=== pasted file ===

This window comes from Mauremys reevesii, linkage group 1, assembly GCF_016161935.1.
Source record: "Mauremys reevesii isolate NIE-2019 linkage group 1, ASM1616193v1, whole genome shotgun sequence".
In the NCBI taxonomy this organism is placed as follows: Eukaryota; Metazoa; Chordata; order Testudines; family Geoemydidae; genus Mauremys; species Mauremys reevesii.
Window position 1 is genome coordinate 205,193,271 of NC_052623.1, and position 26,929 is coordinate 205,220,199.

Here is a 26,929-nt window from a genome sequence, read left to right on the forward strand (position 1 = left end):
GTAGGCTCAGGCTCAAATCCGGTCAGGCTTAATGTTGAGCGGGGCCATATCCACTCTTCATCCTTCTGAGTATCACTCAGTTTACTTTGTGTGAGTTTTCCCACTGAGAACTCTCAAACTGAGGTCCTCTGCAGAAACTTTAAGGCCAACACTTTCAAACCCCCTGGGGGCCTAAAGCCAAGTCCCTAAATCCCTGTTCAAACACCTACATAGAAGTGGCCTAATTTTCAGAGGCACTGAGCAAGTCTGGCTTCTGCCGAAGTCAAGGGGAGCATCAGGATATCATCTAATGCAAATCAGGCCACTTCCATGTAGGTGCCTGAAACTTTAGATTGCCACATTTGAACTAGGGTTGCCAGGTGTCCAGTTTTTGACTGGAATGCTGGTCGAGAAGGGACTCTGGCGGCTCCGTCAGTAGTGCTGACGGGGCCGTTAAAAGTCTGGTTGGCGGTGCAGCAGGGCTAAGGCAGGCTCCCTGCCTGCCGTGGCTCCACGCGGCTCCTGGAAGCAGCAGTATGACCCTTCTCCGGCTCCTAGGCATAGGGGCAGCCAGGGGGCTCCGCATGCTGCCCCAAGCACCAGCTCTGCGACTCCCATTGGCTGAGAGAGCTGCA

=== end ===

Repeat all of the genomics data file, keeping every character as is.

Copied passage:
This window comes from Mauremys reevesii, linkage group 1, assembly GCF_016161935.1.
Source record: "Mauremys reevesii isolate NIE-2019 linkage group 1, ASM1616193v1, whole genome shotgun sequence".
In the NCBI taxonomy this organism is placed as follows: Eukaryota; Metazoa; Chordata; order Testudines; family Geoemydidae; genus Mauremys; species Mauremys reevesii.
Window position 1 is genome coordinate 205,193,271 of NC_052623.1, and position 26,929 is coordinate 205,220,199.

Here is a 26,929-nt window from a genome sequence, read left to right on the forward strand (position 1 = left end):
GTAGGCTCAGGCTCAAATCCGGTCAGGCTTAATGTTGAGCGGGGCCATATCCACTCTTCATCCTTCTGAGTATCACTCAGTTTACTTTGTGTGAGTTTTCCCACTGAGAACTCTCAAACTGAGGTCCTCTGCAGAAACTTTAAGGCCAACACTTTCAAACCCCCTGGGGGCCTAAAGCCAAGTCCCTAAATCCCTGTTCAAACACCTACATAGAAGTGGCCTAATTTTCAGAGGCACTGAGCAAGTCTGGCTTCTGCCGAAGTCAAGGGGAGCATCAGGATATCATCTAATGCAAATCAGGCCACTTCCATGTAGGTGCCTGAAACTTTAGATTGCCACATTTGAACTAGGGTTGCCAGGTGTCCAGTTTTTGACTGGAATGCTGGTCGAGAAGGGACTCTGGCGGCTCCGTCAGTAGTGCTGACGGGGCCGTTAAAAGTCTGGTTGGCGGTGCAGCAGGGCTAAGGCAGGCTCCCTGCCTGCCGTGGCTCCACGCGGCTCCTGGAAGCAGCAGTATGACCCTTCTCCGGCTCCTAGGCATAGGGGCAGCCAGGGGGCTCCGCATGCTGCCCCAAGCACCAGCTCTGCGACTCCCATTGGCTGAGAGAGCTGCA